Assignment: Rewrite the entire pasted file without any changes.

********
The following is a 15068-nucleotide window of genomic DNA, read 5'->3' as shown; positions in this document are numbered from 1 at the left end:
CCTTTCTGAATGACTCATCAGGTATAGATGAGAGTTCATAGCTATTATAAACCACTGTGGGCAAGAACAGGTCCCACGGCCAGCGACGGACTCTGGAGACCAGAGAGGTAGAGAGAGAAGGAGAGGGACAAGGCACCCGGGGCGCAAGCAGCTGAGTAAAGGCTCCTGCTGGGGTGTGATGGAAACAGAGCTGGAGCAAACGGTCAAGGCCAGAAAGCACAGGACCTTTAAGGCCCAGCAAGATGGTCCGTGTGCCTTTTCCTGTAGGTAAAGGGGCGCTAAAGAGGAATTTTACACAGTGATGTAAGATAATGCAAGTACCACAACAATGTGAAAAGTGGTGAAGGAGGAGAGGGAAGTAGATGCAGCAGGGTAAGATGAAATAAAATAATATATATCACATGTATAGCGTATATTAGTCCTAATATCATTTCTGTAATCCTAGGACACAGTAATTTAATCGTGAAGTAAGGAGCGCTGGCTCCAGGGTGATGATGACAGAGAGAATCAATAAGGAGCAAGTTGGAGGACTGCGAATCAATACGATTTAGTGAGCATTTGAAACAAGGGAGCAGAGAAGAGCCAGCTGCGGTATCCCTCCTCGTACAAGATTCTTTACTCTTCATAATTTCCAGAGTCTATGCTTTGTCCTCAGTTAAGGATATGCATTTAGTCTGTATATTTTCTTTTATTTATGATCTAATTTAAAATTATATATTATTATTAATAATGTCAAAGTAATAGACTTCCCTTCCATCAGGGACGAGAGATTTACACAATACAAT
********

The following is a 15068-nucleotide window of genomic DNA, read 5'->3' as shown; positions in this document are numbered from 1 at the left end:
CCTTTCTGAATGACTCATCAGGTATAGATGAGAGTTCATAGCTATTATAAACCACTGTGGGCAAGAACAGGTCCCACGGCCAGCGACGGACTCTGGAGACCAGAGAGGTAGAGAGAGAAGGAGAGGGACAAGGCACCCGGGGCGCAAGCAGCTGAGTAAAGGCTCCTGCTGGGGTGTGATGGAAACAGAGCTGGAGCAAACGGTCAAGGCCAGAAAGCACAGGACCTTTAAGGCCCAGCAAGATGGTCCGTGTGCCTTTTCCTGTAGGTAAAGGGGCGCTAAAGAGGAATTTTACACAGTGATGTAAGATAATGCAAGTACCACAACAATGTGAAAAGTGGTGAAGGAGGAGAGGGAAGTAGATGCAGCAGGGTAAGATGAAATAAAATAATATATATCACATGTATAGCGTATATTAGTCCTAATATCATTTCTGTAATCCTAGGACACAGTAATTTAATCGTGAAGTAAGGAGCGCTGGCTCCAGGGTGATGATGACAGAGAGAATCAATAAGGAGCAAGTTGGAGGACTGCGAATCAATACGATTTAGTGAGCATTTGAAACAAGGGAGCAGAGAAGAGCCAGCTGCGGTATCCCTCCTCGTACAAGATTCTTTACTCTTCATAATTTCCAGAGTCTATGCTTTGTCCTCAGTTAAGGATATGCATTTAGTCTGTATATTTTCTTTTATTTATGATCTAATTTAAAATTATATATTATTATTAATAATGTCAAAGTAATAGACTTCCCTTCCATCAGGGACGAGAGATTTACACAATACAAT